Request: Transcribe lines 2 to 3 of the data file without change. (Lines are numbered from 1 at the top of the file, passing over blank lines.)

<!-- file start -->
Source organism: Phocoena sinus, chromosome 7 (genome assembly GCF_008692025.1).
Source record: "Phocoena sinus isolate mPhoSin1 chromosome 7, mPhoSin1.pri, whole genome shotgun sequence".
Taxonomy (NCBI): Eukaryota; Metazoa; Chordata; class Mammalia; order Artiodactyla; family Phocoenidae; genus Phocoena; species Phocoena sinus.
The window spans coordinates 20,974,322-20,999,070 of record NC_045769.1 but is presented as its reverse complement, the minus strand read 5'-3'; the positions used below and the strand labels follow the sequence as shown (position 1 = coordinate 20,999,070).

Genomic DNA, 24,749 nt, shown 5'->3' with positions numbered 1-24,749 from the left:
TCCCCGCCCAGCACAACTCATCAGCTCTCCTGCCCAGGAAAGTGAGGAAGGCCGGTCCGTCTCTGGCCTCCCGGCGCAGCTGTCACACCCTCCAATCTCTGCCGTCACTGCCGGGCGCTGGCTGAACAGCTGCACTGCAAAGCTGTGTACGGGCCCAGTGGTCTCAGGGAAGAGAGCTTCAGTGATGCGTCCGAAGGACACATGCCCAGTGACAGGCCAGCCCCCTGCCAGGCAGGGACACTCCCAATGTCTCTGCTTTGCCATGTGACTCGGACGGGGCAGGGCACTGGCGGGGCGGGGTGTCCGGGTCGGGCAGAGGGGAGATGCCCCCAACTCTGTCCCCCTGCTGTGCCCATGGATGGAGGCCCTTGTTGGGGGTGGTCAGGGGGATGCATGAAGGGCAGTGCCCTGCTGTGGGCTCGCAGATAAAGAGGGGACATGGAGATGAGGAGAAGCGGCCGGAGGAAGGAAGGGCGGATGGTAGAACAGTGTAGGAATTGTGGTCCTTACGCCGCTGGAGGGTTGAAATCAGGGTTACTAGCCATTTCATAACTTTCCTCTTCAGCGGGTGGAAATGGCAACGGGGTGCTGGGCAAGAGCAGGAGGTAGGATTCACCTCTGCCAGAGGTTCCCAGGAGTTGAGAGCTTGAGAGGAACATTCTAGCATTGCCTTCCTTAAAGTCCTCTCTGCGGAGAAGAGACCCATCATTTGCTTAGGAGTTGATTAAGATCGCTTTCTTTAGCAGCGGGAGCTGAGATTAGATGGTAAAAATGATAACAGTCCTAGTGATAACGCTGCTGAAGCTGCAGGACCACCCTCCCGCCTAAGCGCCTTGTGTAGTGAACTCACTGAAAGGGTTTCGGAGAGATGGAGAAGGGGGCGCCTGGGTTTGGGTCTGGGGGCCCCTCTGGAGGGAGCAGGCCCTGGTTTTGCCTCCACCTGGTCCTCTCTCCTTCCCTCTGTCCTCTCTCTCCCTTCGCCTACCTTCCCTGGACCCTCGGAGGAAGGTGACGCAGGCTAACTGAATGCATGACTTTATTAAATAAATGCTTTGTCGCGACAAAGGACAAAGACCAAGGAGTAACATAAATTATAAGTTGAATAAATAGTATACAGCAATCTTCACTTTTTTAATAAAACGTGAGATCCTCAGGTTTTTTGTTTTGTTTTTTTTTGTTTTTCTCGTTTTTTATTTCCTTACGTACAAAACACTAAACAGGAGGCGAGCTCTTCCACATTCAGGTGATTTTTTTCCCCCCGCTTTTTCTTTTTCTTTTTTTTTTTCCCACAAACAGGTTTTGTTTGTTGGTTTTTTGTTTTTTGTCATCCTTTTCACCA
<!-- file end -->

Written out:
Source record: "Phocoena sinus isolate mPhoSin1 chromosome 7, mPhoSin1.pri, whole genome shotgun sequence".
Taxonomy (NCBI): Eukaryota; Metazoa; Chordata; class Mammalia; order Artiodactyla; family Phocoenidae; genus Phocoena; species Phocoena sinus.